The Retirement Benefits Appeal Tribunal has finally settled a legal tussle between the Laptrust pension scheme administrator and the Retirement Benefits Authority (RBA).
The order by the tribunal is a blow to RBA, which had declined to renew the pension scheme administrator’s licence and at the same time declined to register CPF Financial Services Limited, which was to administer the scheme for county employees valued at over Sh24 billion.
“It is now a well-established principle that the governance of a regulated sector in the economy ought to be done in a manner that is efficient, fair, competitive, accountable and transparent in order for action that inspires public confidence in the procedure to be taken or adopted,” the tribunal led by Kakai Cheloti ruled.
“We are of the considered view that the respondent should act within the timelines set by the law and not disregard the same.”
CPF had been operating in the country under Laptrust Administration Limited but changed its name last year. After the change, RBA omitted it from the list of registered pension scheme administrators and cancelled its licence. This led to two cases, one before the High Court and another at the tribunal.
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“We have duly considered the issue and hold that while the matter of deregistration of the appellant (CPF) is pending in the High Court and the order of September 12, 2015 aforesaid is not stayed, varied or set aside, the respondent is, bound to publish in the manner provided the appellant as an administrator of retirement benefits schemes in Kenya,” the ruling read in part.
In the case, the pension scheme administrator argued that the case in the High Court did not stop RBA from considering its application to have its certificate of registration renewed.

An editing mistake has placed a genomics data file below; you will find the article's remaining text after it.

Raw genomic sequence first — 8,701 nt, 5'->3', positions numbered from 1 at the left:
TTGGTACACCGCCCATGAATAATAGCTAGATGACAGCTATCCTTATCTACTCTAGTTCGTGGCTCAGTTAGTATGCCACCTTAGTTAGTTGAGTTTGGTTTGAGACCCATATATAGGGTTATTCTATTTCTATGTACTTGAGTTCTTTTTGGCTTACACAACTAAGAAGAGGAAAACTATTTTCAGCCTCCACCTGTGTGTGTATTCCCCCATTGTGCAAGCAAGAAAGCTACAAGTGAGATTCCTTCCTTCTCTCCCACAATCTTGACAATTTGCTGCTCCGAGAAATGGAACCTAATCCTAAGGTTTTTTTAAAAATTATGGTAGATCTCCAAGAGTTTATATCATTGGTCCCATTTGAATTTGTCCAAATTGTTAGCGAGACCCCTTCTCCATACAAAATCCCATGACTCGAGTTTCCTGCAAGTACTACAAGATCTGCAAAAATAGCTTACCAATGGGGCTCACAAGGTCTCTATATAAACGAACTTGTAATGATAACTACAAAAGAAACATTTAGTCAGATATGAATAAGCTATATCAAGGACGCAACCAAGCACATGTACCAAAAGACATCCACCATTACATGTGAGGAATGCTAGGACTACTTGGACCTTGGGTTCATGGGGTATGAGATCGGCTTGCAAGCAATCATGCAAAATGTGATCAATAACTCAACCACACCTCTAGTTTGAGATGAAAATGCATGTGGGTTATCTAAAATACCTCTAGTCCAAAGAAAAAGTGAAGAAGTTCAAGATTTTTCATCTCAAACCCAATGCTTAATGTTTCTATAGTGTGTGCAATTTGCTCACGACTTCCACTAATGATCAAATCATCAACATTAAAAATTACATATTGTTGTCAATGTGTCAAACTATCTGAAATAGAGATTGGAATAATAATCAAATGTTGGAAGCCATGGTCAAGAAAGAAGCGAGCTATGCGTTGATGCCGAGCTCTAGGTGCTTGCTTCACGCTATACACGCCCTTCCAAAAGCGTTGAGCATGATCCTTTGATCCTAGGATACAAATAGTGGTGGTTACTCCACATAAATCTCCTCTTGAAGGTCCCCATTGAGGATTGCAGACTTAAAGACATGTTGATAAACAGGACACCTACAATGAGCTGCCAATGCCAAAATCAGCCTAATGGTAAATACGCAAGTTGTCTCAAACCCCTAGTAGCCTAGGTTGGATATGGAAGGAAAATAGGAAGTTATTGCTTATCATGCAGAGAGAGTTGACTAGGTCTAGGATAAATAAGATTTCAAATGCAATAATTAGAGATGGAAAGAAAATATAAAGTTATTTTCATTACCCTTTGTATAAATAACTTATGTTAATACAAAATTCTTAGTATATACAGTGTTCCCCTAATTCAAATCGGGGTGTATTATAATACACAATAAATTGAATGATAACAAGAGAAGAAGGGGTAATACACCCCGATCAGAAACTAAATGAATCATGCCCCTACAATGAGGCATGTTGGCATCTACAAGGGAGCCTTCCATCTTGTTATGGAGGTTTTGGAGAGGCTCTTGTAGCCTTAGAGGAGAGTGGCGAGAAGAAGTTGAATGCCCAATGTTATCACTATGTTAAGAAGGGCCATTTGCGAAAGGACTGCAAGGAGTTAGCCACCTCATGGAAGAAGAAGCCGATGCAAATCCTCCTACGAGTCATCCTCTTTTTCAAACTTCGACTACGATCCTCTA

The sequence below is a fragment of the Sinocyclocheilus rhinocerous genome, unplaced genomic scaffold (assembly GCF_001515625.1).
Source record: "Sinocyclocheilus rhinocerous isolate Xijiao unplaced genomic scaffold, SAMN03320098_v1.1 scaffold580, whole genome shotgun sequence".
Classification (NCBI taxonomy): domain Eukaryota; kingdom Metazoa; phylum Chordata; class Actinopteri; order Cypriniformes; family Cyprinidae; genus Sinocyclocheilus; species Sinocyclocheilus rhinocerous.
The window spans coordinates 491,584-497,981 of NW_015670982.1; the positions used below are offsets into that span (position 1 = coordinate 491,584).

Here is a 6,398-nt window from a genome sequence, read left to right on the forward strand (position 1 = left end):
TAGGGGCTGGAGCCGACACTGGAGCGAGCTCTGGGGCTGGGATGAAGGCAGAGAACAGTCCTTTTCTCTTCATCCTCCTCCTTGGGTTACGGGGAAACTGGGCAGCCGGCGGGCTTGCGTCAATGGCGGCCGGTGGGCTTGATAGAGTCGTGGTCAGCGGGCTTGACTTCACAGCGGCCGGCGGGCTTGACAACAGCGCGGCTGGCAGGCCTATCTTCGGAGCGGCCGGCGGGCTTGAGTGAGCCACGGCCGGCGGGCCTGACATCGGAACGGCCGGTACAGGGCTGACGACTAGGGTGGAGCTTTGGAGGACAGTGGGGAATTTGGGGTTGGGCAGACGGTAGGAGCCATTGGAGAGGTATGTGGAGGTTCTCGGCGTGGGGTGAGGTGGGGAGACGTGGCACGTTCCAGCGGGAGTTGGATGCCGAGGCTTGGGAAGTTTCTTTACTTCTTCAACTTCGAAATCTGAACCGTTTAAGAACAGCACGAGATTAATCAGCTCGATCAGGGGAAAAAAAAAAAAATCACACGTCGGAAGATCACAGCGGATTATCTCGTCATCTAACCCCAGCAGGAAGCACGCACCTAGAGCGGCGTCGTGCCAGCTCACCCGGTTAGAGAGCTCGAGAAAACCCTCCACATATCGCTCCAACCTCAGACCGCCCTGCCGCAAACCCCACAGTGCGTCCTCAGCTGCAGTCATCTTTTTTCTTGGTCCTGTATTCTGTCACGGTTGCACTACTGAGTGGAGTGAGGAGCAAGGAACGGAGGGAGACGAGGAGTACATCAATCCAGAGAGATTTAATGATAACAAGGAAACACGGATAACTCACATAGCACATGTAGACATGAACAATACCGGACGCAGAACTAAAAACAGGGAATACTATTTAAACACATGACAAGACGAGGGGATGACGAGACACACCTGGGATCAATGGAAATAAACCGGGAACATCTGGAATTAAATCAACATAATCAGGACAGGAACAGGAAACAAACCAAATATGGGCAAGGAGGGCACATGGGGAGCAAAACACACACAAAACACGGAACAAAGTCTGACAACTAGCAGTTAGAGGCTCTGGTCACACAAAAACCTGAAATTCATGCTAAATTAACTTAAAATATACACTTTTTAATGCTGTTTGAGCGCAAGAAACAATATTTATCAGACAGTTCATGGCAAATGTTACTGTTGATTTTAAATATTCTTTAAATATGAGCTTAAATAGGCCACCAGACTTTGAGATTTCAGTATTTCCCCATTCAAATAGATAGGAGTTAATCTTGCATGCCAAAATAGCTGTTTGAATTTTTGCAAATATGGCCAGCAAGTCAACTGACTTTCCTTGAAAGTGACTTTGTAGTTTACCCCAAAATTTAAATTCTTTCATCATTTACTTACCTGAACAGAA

CPF also argued that the regulator was biased for failing to consider its application within the 90 days set by the law. The tribunal was told that the decision by RBA was biased and ill-conceived.
The ruling continued, “In our view, there is prejudice for both the appellant and the respondent.
For the appellant, it is viewed with suspicion by the persons it associates with as administrator when it does not appear in the respondent’s published or advertised list of administrators.”
“For the respondent, there is doubt on its ability to protect public interest when the appellant is carrying on business as administrator without appearing in the published or advertised list of administrators who have a current certificate of registration.
This state of affairs is unhealthy for the necessary cordial relations of a regulator and a regulated entity.”
In response, RBA told the tribunal that CPF did not have a valid certificate of registration for 2014 and therefore it (RBA) could not renew the same in 2015. But the tribunal ruled that the reason given by RBA was not strong enough to stop it from considering CPF’s application to have its certificate.